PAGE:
Russian clusters needing coherent policy
Taking a cue from international trends, the government is looking to boost growth and diversification through fostering economic clusters.
In contrast to a traditional economic structure, focusing on competition within industries, clusters seek growth through collaboration between companies, institutions and organizations in defined territories. Current examples, found eligible for subsidies by the Economic Development Ministry, are an aerospace cluster in the Samara region or the PhysTech XXI cluster in Dolgoprudny and Khimki, in the Moscow region.
In Russia, the emphasis on clusters as a means to diversify and develop the economy has paralleled an emphasis on innovation, but investment in innovation has been slow, said Leonid Gokhberg, first Vice-Rector at the Higher School of Economics.
"For about a decade, after the default at the end of the 1990s, we note a plateau that has emerged in innovative activity in Russian industry," Gokhberg told the 2013 Cluster Summit at RIA Novosti last week. "The share of innovative enterprises has not exceeded 10 percent, much lower than in different countries."
Putting the brakes on clusters
The slow rate of innovation investment has led to a hesitance to engage in activities that make for successful clusters, such as technology sharing. Companies are slow to invest, and innovative firms are slow to connect with companies that all too often are content in a dominant position in a given region.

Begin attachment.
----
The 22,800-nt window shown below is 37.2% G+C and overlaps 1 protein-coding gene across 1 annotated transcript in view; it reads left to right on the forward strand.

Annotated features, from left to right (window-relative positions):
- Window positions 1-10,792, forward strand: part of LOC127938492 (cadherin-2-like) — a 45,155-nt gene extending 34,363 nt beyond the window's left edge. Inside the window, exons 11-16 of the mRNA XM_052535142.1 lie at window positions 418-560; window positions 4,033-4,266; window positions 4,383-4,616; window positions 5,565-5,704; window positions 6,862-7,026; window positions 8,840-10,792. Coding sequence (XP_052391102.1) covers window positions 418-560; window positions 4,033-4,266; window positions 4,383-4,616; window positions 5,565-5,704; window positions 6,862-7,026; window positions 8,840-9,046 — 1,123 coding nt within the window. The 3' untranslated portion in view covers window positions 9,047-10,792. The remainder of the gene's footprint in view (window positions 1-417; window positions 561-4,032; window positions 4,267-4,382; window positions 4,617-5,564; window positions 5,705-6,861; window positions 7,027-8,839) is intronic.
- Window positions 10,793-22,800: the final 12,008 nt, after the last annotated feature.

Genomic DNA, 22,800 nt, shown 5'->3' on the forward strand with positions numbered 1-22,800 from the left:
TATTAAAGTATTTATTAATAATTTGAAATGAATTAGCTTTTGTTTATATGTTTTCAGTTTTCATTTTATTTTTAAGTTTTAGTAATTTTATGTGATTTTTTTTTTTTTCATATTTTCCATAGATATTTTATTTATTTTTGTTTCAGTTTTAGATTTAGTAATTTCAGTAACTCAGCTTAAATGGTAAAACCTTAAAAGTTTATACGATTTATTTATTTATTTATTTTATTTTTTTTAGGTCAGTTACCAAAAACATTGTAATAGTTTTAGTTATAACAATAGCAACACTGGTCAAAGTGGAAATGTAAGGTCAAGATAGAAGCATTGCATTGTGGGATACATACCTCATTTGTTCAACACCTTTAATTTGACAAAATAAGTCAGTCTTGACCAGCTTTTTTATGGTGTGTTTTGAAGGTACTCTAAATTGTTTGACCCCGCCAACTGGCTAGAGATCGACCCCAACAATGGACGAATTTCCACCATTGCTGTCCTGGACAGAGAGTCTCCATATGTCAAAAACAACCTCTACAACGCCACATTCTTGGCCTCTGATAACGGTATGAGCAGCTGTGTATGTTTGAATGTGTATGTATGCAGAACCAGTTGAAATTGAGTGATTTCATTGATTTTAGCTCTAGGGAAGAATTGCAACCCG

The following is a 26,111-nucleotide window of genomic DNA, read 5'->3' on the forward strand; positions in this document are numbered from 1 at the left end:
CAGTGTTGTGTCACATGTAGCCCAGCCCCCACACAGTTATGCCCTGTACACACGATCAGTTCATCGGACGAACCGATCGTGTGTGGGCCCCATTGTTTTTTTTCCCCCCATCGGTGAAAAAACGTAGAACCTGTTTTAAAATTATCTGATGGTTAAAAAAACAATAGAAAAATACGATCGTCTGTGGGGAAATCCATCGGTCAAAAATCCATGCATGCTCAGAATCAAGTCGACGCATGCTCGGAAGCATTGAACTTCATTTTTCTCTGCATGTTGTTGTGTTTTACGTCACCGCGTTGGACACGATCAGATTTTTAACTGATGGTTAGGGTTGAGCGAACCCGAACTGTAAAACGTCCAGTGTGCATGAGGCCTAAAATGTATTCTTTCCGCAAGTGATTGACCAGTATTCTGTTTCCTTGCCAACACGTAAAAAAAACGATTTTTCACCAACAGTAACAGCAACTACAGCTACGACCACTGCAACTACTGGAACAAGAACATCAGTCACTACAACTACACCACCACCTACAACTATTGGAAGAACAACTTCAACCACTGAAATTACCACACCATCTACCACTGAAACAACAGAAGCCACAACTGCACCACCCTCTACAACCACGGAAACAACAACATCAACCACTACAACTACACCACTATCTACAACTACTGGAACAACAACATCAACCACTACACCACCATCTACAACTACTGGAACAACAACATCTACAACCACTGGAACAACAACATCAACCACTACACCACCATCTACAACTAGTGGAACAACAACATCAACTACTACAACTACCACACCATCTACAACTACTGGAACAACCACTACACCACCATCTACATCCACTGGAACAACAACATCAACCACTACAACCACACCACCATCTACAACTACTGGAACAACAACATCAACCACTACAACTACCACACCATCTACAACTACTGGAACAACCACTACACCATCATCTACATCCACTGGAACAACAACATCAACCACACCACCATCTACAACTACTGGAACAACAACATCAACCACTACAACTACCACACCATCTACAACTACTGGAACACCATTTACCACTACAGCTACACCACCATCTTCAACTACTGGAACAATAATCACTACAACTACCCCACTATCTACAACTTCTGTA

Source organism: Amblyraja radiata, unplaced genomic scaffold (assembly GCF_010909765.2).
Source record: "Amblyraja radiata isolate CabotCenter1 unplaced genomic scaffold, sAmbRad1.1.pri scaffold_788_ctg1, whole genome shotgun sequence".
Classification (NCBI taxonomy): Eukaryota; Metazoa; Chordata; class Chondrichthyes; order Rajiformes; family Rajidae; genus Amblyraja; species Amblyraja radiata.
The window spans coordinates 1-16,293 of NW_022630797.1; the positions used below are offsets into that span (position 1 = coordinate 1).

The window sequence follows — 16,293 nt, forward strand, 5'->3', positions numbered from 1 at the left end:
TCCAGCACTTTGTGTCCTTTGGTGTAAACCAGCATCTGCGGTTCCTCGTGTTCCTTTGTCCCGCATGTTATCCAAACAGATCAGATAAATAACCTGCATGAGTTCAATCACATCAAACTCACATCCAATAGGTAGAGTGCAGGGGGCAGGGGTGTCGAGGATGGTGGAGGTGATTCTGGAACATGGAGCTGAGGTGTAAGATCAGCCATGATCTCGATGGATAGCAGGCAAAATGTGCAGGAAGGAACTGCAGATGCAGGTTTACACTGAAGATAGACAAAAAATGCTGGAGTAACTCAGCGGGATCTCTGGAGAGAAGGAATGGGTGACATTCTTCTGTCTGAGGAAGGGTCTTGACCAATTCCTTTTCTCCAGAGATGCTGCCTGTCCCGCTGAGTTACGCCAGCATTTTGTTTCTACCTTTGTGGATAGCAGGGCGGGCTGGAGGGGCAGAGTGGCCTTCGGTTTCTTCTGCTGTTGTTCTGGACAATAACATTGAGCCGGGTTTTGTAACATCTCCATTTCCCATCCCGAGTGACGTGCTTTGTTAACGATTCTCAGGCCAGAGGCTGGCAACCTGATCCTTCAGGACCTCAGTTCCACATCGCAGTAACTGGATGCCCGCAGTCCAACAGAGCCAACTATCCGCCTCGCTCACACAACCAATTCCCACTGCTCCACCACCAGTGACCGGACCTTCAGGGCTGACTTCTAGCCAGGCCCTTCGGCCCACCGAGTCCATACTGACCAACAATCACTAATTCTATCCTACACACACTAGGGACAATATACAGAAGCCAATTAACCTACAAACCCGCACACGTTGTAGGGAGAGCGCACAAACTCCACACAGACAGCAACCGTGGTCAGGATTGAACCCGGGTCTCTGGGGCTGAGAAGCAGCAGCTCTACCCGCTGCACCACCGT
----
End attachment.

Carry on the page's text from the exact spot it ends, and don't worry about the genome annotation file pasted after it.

"Companies are localizing their activities on local markets, where no serious competitive pressure is being fostered [and] where they often occupy a monopoly position," Gokhberg said. "A market stimulus for innovations, as a result, does not arise."
Absence of innovation reinforces development gaps between regions, but a solution is targeted development - capitalizing on a region's particular advantages - rather than a broad approach.
"Modern approaches to a regional innovation policy... are based on so-called principles of smart specialization," he said. "This is not [on] economic activity in general, but on development and strengthening competitive advantages of the relevant regions."
This specialized development would allow for more sustainable growth and modernization of the top-down, centrally planned Soviet economy, whose repercussions still resonate throughout the country.
Role of the regions
Helping a region-based approach is the participation of local governments, companies and business groups, and universities in determining the industries and direction of local clusters.
"A defined policy of a selection of measures is developed and stimulated at the level of the federal ministries and the federal government," Alexander Vvedensky, director of infrastructure and regional development at state development fund RVK, told The Moscow News on the sidelines of the summit. "Specific implementation and localization are, of course, for the regional authorities, or representatives of regional authorities and business, who are interested in the realization of this federal policy."
Still, policy at the federal level needs to incorporate a "balanced toolkit" of measures that take regional strengths into consideration, Gokhberg said.